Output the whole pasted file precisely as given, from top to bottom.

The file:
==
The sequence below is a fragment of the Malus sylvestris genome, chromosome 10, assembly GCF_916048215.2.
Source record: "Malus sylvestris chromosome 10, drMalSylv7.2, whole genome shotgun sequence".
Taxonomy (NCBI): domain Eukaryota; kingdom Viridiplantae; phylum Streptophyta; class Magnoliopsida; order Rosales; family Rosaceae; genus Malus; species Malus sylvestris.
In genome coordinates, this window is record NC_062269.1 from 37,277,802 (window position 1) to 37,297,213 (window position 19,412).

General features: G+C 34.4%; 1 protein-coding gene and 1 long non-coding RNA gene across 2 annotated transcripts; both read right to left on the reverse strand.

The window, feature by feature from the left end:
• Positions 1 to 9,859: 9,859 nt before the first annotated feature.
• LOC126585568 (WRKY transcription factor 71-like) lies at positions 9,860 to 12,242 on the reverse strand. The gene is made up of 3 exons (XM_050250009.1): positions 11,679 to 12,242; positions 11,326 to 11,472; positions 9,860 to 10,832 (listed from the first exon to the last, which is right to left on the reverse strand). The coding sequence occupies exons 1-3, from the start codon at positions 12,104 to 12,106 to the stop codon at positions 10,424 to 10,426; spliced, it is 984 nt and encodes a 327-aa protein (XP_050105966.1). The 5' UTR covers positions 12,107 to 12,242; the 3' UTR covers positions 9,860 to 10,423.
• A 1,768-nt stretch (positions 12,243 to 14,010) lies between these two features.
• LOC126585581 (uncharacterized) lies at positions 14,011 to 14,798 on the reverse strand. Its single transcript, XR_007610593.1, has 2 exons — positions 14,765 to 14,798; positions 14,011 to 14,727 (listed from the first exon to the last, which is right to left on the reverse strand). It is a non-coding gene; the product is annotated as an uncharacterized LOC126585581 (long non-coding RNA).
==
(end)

The sequence below is a fragment of the Malus sylvestris genome, chromosome 10, assembly GCF_916048215.2.
Source record: "Malus sylvestris chromosome 10, drMalSylv7.2, whole genome shotgun sequence".
Taxonomy (NCBI): domain Eukaryota; kingdom Viridiplantae; phylum Streptophyta; class Magnoliopsida; order Rosales; family Rosaceae; genus Malus; species Malus sylvestris.
In genome coordinates, this window is record NC_062269.1 from 37,277,802 (window position 1) to 37,297,213 (window position 19,412).

General features: G+C 34.4%; 1 protein-coding gene and 1 long non-coding RNA gene across 2 annotated transcripts; both read right to left on the reverse strand.

The window, feature by feature from the left end:
• Positions 1 to 9,859: 9,859 nt before the first annotated feature.
• LOC126585568 (WRKY transcription factor 71-like) lies at positions 9,860 to 12,242 on the reverse strand. The gene is made up of 3 exons (XM_050250009.1): positions 11,679 to 12,242; positions 11,326 to 11,472; positions 9,860 to 10,832 (listed from the first exon to the last, which is right to left on the reverse strand). The coding sequence occupies exons 1-3, from the start codon at positions 12,104 to 12,106 to the stop codon at positions 10,424 to 10,426; spliced, it is 984 nt and encodes a 327-aa protein (XP_050105966.1). The 5' UTR covers positions 12,107 to 12,242; the 3' UTR covers positions 9,860 to 10,423.
• A 1,768-nt stretch (positions 12,243 to 14,010) lies between these two features.
• LOC126585581 (uncharacterized) lies at positions 14,011 to 14,798 on the reverse strand. Its single transcript, XR_007610593.1, has 2 exons — positions 14,765 to 14,798; positions 14,011 to 14,727 (listed from the first exon to the last, which is right to left on the reverse strand). It is a non-coding gene; the product is annotated as an uncharacterized LOC126585581 (long non-coding RNA).